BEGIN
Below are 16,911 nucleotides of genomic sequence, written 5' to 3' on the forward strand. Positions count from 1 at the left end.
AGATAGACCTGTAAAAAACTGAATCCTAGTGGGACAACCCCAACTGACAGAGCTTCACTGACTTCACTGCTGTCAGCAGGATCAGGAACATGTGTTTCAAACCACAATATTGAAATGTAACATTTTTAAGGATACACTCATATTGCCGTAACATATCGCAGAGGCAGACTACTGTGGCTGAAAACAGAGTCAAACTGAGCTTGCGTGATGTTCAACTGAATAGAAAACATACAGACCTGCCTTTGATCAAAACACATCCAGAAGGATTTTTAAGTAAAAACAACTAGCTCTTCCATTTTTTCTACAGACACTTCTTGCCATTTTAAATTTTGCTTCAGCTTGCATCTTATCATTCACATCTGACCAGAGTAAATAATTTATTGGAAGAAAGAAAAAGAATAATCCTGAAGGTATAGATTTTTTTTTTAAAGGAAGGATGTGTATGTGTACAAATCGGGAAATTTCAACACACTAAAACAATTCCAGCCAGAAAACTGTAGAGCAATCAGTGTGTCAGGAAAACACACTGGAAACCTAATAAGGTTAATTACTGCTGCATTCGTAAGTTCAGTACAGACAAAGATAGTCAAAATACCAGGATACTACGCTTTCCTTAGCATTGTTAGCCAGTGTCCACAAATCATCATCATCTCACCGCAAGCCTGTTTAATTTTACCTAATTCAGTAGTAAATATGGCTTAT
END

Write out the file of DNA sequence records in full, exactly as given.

Below are 16,911 nucleotides of genomic sequence, written 5' to 3' on the forward strand. Positions count from 1 at the left end.
AGATAGACCTGTAAAAAACTGAATCCTAGTGGGACAACCCCAACTGACAGAGCTTCACTGACTTCACTGCTGTCAGCAGGATCAGGAACATGTGTTTCAAACCACAATATTGAAATGTAACATTTTTAAGGATACACTCATATTGCCGTAACATATCGCAGAGGCAGACTACTGTGGCTGAAAACAGAGTCAAACTGAGCTTGCGTGATGTTCAACTGAATAGAAAACATACAGACCTGCCTTTGATCAAAACACATCCAGAAGGATTTTTAAGTAAAAACAACTAGCTCTTCCATTTTTTCTACAGACACTTCTTGCCATTTTAAATTTTGCTTCAGCTTGCATCTTATCATTCACATCTGACCAGAGTAAATAATTTATTGGAAGAAAGAAAAAGAATAATCCTGAAGGTATAGATTTTTTTTTTAAAGGAAGGATGTGTATGTGTACAAATCGGGAAATTTCAACACACTAAAACAATTCCAGCCAGAAAACTGTAGAGCAATCAGTGTGTCAGGAAAACACACTGGAAACCTAATAAGGTTAATTACTGCTGCATTCGTAAGTTCAGTACAGACAAAGATAGTCAAAATACCAGGATACTACGCTTTCCTTAGCATTGTTAGCCAGTGTCCACAAATCATCATCATCTCACCGCAAGCCTGTTTAATTTTACCTAATTCAGTAGTAAATATGGCTTAT